We tapped using the Tell the Story Technique.


Even though I was confused when the babysitter said pain was a friend, I deeply and completely accept myself.

After several rounds, alternating between tapping out loud and to herself, the SUD level went down a bit. We were about to start another round, when she snickered to herself and then laughed. She said when the babysitter told her pain was a friend, she had rolled her eyes and the babysitter walloped her.


Even though the babysitter walloped me when I rolled my eyes, I deeply and completely accept myself and all of my feelings.

Reminder Phrases:

I rolled my eyes
She walloped me
I can’t believe she hit me
I rolled my eyes
I guess that pissed her off

We tapped a couple of rounds hitting different points with different statements. I asked if she was ready to try the eye rolls again. Sally nodded. I circled the pen and she followed, never missing a point. I had her try it on her own. She skipped a couple of points, but couldn’t stop laughing. She said it felt so good to roll her eyes.

We tapped through the babysitter story. She stopped at a new point when she remembered saying to the babysitter that she would tell on her for hitting her. The babysitter said no one would believe her.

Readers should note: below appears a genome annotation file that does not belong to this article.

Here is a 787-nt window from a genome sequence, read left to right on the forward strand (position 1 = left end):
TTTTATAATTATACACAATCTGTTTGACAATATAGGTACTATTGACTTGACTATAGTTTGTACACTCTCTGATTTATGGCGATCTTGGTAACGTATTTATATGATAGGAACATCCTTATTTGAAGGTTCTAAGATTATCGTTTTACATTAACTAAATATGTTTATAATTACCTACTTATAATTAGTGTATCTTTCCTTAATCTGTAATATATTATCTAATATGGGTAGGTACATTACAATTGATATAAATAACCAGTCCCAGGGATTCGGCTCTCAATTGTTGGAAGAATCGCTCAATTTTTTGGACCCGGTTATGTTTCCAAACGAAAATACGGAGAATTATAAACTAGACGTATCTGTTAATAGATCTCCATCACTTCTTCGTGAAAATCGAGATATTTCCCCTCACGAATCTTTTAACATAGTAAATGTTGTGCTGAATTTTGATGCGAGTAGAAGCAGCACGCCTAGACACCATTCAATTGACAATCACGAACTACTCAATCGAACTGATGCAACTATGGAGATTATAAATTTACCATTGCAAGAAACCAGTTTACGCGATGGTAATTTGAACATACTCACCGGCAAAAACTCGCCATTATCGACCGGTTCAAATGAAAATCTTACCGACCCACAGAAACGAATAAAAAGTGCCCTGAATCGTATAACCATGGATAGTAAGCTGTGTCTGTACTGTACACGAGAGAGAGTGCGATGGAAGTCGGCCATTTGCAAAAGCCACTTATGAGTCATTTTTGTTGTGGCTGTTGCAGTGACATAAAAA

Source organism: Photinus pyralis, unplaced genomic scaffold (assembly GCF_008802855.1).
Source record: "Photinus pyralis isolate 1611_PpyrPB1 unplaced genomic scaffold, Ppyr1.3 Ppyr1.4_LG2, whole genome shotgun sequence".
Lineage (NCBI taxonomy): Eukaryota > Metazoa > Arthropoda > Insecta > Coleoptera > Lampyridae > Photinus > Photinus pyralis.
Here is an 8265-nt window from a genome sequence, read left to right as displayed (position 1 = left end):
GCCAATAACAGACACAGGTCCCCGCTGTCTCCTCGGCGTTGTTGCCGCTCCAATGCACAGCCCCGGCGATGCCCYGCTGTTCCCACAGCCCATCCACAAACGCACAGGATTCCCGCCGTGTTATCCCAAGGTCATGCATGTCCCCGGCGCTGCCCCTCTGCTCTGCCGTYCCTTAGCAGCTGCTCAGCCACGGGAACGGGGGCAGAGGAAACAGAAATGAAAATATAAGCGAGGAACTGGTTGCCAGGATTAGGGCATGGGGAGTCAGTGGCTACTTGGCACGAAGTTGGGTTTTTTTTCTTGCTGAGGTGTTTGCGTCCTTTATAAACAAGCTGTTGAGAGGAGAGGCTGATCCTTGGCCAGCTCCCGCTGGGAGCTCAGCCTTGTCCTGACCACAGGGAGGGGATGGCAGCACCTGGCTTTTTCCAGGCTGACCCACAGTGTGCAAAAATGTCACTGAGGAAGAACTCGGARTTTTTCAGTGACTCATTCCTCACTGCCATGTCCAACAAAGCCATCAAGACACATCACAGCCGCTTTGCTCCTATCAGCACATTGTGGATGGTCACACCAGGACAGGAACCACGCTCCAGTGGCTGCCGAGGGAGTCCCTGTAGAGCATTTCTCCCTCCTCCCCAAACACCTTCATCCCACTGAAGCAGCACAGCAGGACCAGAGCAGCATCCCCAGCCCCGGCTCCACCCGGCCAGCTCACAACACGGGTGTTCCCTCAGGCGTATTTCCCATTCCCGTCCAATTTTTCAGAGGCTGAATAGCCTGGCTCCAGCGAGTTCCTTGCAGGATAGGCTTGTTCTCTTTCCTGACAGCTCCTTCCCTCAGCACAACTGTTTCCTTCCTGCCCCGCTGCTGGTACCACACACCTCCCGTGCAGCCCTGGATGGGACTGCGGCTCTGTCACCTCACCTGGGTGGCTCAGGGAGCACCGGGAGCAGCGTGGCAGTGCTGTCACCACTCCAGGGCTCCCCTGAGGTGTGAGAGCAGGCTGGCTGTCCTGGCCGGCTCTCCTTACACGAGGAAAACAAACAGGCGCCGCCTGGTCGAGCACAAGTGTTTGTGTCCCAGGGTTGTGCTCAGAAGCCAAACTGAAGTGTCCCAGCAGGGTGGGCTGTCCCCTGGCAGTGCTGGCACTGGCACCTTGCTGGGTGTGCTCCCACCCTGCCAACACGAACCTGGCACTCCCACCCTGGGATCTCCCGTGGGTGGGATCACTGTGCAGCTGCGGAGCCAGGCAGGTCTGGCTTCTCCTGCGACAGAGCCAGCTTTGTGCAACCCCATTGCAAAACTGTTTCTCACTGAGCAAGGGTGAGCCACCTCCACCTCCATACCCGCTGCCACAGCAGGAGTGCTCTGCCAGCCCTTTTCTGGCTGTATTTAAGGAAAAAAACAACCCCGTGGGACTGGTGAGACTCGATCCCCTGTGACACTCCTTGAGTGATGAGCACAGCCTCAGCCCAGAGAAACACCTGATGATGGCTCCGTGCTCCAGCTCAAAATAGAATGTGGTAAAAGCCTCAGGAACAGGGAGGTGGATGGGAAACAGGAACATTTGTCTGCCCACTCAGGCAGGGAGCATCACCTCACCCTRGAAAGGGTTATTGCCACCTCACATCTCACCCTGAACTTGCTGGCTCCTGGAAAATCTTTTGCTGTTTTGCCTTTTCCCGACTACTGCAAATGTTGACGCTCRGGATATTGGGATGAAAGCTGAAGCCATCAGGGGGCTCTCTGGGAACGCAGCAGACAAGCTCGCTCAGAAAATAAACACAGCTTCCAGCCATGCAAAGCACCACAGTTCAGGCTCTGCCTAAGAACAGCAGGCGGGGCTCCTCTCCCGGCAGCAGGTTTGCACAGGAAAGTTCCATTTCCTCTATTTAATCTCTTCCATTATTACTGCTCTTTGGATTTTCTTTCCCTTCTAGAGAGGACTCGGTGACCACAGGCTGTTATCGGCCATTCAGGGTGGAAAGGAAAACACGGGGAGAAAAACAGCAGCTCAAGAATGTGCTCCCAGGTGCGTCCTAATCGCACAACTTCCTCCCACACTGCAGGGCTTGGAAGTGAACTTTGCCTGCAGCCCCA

Even though the babysitter said no one would believe me…
Even though I felt betrayed by the babysitter when she said no one would believe me…
Even though no one ever believes me…

She burst into tears while she tapped. She rubbed and tapped the Gamut point while I tapped her collarbone points until she calmed down enough to talk. Not being believed was a theme of her life and she had never known why. Until now.

We circled back to her headache and the annoying woman. Other than a slight tightness behind her eyes, the headache was gone. Her annoyance with the woman client, however, had returned.


Even though I’m irritated by this annoying woman who touched my tools when I asked her not to, I deeply and completely accept myself and all of my feelings.

At the end of this round, she said, “Maybe the woman didn’t know any better.” When I asked who, she said both the client and the babysitter. She felt this was a vast improvement over what she’d been thinking and feeling, though she was still nervous about dealing with the client again. I gave her homework to tap through her anxiety when she thought about the woman client.

A month later, she contacted me. She hasn’t had a single headache since our session. Based on her calculations, she should’ve had two or three. She also said that she felt generally calmer and more capable of handling her business and home life. We scheduled another session to continue the work.

Overall, this was a successful session. We were able to address her migraines and childhood issues. Sally experienced some significant cognitive shifts. Of the most important, she now understands where her theme of “no one will listen” came from. Since our session, situations have arisen in which she felt no one would believe her, but she stood up for herself. She now feels more capable and empowered.